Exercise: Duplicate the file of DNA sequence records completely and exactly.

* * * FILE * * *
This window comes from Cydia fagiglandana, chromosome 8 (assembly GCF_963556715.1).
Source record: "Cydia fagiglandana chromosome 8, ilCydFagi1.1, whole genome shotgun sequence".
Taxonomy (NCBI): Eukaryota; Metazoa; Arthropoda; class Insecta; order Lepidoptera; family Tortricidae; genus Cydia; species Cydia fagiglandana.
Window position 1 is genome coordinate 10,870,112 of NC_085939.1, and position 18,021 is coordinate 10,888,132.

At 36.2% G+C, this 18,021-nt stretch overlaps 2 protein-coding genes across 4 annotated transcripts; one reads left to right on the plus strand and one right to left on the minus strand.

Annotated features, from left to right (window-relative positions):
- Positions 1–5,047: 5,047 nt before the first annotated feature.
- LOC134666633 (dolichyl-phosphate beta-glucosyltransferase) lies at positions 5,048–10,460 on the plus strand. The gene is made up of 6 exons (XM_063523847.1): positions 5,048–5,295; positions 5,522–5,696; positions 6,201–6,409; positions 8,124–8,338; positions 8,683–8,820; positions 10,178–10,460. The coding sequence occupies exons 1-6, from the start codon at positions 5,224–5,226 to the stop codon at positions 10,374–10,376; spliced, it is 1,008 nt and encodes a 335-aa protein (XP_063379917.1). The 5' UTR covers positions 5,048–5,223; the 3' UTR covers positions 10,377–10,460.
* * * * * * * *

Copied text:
This window comes from Cydia fagiglandana, chromosome 8 (assembly GCF_963556715.1).
Source record: "Cydia fagiglandana chromosome 8, ilCydFagi1.1, whole genome shotgun sequence".
Taxonomy (NCBI): Eukaryota; Metazoa; Arthropoda; class Insecta; order Lepidoptera; family Tortricidae; genus Cydia; species Cydia fagiglandana.
Window position 1 is genome coordinate 10,870,112 of NC_085939.1, and position 18,021 is coordinate 10,888,132.

At 36.2% G+C, this 18,021-nt stretch overlaps 2 protein-coding genes across 4 annotated transcripts; one reads left to right on the plus strand and one right to left on the minus strand.

Annotated features, from left to right (window-relative positions):
- Positions 1–5,047: 5,047 nt before the first annotated feature.
- LOC134666633 (dolichyl-phosphate beta-glucosyltransferase) lies at positions 5,048–10,460 on the plus strand. The gene is made up of 6 exons (XM_063523847.1): positions 5,048–5,295; positions 5,522–5,696; positions 6,201–6,409; positions 8,124–8,338; positions 8,683–8,820; positions 10,178–10,460. The coding sequence occupies exons 1-6, from the start codon at positions 5,224–5,226 to the stop codon at positions 10,374–10,376; spliced, it is 1,008 nt and encodes a 335-aa protein (XP_063379917.1). The 5' UTR covers positions 5,048–5,223; the 3' UTR covers positions 10,377–10,460.